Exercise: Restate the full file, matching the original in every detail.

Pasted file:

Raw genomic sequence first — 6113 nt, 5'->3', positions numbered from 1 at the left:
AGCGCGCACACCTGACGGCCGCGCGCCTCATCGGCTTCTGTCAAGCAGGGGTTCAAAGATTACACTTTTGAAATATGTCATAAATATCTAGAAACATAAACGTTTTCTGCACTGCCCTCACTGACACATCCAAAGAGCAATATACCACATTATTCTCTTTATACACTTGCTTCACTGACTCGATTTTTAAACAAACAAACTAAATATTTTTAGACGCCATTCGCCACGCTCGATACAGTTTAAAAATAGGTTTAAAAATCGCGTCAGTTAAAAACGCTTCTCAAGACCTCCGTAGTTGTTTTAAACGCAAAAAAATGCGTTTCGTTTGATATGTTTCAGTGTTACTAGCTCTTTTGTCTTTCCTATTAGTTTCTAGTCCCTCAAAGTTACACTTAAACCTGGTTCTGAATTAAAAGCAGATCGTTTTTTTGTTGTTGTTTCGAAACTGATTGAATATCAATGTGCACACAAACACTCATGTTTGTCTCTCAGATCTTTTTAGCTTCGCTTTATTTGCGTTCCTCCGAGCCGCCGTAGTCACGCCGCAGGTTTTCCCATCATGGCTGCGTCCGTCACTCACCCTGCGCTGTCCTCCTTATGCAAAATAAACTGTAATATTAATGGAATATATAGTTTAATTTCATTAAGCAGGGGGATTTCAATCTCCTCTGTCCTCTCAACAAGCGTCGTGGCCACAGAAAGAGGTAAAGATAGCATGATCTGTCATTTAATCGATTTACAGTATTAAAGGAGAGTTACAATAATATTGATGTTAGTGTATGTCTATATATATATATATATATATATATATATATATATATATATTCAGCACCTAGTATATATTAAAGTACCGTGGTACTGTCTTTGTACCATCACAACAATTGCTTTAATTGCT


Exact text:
Raw genomic sequence first — 6113 nt, 5'->3', positions numbered from 1 at the left:
AGCGCGCACACCTGACGGCCGCGCGCCTCATCGGCTTCTGTCAAGCAGGGGTTCAAAGATTACACTTTTGAAATATGTCATAAATATCTAGAAACATAAACGTTTTCTGCACTGCCCTCACTGACACATCCAAAGAGCAATATACCACATTATTCTCTTTATACACTTGCTTCACTGACTCGATTTTTAAACAAACAAACTAAATATTTTTAGACGCCATTCGCCACGCTCGATACAGTTTAAAAATAGGTTTAAAAATCGCGTCAGTTAAAAACGCTTCTCAAGACCTCCGTAGTTGTTTTAAACGCAAAAAAATGCGTTTCGTTTGATATGTTTCAGTGTTACTAGCTCTTTTGTCTTTCCTATTAGTTTCTAGTCCCTCAAAGTTACACTTAAACCTGGTTCTGAATTAAAAGCAGATCGTTTTTTTGTTGTTGTTTCGAAACTGATTGAATATCAATGTGCACACAAACACTCATGTTTGTCTCTCAGATCTTTTTAGCTTCGCTTTATTTGCGTTCCTCCGAGCCGCCGTAGTCACGCCGCAGGTTTTCCCATCATGGCTGCGTCCGTCACTCACCCTGCGCTGTCCTCCTTATGCAAAATAAACTGTAATATTAATGGAATATATAGTTTAATTTCATTAAGCAGGGGGATTTCAATCTCCTCTGTCCTCTCAACAAGCGTCGTGGCCACAGAAAGAGGTAAAGATAGCATGATCTGTCATTTAATCGATTTACAGTATTAAAGGAGAGTTACAATAATATTGATGTTAGTGTATGTCTATATATATATATATATATATATATATATATATATATATATTCAGCACCTAGTATATATTAAAGTACCGTGGTACTGTCTTTGTACCATCACAACAATTGCTTTAATTGCT